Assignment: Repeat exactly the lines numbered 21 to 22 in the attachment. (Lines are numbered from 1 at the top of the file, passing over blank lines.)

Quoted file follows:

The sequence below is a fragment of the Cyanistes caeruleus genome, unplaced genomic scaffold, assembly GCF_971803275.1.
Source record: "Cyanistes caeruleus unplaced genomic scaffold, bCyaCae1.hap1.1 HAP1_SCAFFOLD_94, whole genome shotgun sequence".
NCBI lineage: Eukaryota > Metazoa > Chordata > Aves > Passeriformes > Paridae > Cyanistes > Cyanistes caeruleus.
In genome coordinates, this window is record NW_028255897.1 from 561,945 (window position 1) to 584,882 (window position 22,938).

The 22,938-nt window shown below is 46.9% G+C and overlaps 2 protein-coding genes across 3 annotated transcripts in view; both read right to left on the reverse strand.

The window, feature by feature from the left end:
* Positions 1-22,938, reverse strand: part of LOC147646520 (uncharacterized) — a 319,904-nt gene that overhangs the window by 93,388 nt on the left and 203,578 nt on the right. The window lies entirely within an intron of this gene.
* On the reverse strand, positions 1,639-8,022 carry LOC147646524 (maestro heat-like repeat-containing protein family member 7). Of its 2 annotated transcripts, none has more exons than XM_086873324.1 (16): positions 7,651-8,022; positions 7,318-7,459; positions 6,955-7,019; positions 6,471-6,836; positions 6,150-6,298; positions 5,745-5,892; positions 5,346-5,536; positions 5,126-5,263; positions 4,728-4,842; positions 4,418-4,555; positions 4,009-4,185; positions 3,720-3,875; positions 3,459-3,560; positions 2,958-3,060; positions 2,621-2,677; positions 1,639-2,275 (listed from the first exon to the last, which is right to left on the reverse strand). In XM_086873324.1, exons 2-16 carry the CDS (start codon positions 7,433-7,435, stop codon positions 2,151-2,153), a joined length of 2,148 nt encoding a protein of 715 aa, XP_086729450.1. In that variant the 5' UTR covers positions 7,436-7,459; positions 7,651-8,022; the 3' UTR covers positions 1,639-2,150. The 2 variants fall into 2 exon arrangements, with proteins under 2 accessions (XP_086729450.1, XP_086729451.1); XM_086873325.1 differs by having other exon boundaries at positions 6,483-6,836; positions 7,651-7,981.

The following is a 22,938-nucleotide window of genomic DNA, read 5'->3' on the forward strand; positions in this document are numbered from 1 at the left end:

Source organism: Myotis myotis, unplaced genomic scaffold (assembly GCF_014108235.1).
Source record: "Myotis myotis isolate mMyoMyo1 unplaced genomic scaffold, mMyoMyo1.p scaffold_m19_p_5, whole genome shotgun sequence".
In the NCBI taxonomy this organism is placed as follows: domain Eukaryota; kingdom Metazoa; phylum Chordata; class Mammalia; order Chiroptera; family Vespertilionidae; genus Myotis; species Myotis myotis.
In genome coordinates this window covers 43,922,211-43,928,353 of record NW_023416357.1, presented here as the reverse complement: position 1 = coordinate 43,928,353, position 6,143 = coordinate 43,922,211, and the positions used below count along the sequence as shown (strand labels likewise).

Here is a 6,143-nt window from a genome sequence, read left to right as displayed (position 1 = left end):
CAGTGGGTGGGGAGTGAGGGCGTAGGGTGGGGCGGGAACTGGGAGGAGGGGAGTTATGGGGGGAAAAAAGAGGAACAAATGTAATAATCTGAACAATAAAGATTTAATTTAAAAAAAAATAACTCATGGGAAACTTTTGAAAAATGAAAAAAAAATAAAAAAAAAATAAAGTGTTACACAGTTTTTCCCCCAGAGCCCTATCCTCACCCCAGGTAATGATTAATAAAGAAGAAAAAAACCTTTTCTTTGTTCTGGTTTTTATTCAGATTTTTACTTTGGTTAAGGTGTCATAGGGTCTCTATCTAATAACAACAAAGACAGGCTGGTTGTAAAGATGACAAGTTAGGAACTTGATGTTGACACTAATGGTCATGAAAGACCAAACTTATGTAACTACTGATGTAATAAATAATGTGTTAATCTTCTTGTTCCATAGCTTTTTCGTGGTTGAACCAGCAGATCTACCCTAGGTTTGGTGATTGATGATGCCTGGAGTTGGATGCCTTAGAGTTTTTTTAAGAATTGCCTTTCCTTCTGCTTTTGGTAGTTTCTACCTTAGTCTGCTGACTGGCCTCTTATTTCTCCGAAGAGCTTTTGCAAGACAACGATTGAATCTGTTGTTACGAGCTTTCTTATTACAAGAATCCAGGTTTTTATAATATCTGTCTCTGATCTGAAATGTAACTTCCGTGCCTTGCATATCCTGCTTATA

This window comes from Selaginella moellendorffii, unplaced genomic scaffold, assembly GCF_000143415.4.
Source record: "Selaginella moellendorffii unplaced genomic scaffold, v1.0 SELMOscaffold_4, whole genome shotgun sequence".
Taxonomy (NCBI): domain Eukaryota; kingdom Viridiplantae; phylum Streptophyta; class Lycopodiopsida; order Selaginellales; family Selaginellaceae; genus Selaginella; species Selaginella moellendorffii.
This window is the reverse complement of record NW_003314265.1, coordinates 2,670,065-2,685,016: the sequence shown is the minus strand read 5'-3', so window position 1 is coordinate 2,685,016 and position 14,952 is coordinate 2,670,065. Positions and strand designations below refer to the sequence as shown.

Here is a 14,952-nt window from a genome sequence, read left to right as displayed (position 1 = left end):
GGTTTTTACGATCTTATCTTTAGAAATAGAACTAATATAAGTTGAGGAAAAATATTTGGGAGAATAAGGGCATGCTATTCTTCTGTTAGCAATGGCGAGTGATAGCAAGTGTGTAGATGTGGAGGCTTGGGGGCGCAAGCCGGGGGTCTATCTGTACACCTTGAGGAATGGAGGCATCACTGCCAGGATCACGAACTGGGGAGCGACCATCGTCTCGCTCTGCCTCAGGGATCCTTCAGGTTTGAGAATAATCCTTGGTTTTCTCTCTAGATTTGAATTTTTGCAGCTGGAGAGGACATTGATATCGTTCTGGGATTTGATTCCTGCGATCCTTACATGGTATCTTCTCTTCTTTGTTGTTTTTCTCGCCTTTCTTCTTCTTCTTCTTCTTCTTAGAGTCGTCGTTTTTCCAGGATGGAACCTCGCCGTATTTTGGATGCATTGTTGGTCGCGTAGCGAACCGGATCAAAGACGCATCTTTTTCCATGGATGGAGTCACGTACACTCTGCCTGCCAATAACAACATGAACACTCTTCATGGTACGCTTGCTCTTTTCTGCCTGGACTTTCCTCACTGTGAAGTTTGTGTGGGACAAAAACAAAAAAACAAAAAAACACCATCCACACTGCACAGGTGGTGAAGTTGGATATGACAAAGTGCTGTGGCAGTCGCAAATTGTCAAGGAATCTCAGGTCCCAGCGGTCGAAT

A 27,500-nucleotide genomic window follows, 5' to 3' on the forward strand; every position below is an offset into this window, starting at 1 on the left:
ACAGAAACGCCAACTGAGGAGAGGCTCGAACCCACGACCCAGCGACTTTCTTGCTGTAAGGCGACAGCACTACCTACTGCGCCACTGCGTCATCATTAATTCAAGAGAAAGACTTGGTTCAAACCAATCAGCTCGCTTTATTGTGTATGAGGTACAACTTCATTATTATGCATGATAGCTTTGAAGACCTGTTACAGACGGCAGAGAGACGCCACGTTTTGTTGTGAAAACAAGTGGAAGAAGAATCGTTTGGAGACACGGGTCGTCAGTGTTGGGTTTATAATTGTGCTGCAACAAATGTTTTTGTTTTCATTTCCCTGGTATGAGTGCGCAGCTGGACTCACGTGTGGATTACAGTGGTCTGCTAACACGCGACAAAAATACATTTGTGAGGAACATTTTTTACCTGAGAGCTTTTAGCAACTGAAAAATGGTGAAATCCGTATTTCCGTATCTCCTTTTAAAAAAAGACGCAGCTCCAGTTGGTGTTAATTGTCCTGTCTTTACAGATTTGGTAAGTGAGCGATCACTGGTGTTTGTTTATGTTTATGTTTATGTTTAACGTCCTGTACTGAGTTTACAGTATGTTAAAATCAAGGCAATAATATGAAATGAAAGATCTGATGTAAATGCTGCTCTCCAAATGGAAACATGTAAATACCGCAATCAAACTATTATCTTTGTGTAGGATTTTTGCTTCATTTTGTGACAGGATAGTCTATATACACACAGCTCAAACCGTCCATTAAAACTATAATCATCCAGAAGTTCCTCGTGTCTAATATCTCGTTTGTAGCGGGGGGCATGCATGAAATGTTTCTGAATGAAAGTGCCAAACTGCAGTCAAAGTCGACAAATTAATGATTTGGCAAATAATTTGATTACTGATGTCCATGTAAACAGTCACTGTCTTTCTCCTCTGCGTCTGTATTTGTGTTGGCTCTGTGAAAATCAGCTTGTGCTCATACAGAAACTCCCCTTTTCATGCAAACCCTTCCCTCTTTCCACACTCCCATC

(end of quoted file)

GGTTTTTACGATCTTATCTTTAGAAATAGAACTAATATAAGTTGAGGAAAAATATTTGGGAGAATAAGGGCATGCTATTCTTCTGTTAGCAATGGCGAGTGATAGCAAGTGTGTAGATGTGGAGGCTTGGGGGCGCAAGCCGGGGGTCTATCTGTACACCTTGAGGAATGGAGGCATCACTGCCAGGATCACGAACTGGGGAGCGACCATCGTCTCGCTCTGCCTCAGGGATCCTTCAGGTTTGAGAATAATCCTTGGTTTTCTCTCTAGATTTGAATTTTTGCAGCTGGAGAGGACATTGATATCGTTCTGGGATTTGATTCCTGCGATCCTTACATGGTATCTTCTCTTCTTTGTTGTTTTTCTCGCCTTTCTTCTTCTTCTTCTTCTTCTTAGAGTCGTCGTTTTTCCAGGATGGAACCTCGCCGTATTTTGGATGCATTGTTGGTCGCGTAGCGAACCGGATCAAAGACGCATCTTTTTCCATGGATGGAGTCACGTACACTCTGCCTGCCAATAACAACATGAACACTCTTCATGGTACGCTTGCTCTTTTCTGCCTGGACTTTCCTCACTGTGAAGTTTGTGTGGGACAAAAACAAAAAAACAAAAAAACACCATCCACACTGCACAGGTGGTGAAGTTGGATATGACAAAGTGCTGTGGCAGTCGCAAATTGTCAAGGAATCTCAGGTCCCAGCGGTCGAAT

A 27,500-nucleotide genomic window follows, 5' to 3' on the forward strand; every position below is an offset into this window, starting at 1 on the left: